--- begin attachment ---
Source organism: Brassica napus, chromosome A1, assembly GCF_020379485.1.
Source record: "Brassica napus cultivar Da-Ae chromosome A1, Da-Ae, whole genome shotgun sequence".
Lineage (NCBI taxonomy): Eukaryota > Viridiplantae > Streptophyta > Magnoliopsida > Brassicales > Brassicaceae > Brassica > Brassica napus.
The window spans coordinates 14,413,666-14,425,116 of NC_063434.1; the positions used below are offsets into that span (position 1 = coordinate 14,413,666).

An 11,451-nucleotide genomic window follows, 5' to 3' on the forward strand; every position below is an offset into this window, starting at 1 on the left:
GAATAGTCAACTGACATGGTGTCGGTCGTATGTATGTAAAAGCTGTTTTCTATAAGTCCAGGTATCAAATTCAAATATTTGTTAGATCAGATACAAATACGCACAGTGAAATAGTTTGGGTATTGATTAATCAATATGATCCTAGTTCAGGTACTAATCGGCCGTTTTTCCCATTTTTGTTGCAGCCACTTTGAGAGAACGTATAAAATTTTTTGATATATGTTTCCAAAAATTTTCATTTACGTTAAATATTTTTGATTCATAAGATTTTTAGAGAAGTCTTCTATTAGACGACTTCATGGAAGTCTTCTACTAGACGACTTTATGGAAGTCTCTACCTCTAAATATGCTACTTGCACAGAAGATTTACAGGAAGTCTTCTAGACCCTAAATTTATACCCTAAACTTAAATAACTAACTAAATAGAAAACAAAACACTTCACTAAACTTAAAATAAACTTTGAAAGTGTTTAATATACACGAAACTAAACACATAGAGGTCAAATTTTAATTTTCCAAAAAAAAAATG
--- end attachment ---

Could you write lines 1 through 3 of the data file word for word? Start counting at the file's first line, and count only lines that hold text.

Source organism: Brassica napus, chromosome A1, assembly GCF_020379485.1.
Source record: "Brassica napus cultivar Da-Ae chromosome A1, Da-Ae, whole genome shotgun sequence".
Lineage (NCBI taxonomy): Eukaryota > Viridiplantae > Streptophyta > Magnoliopsida > Brassicales > Brassicaceae > Brassica > Brassica napus.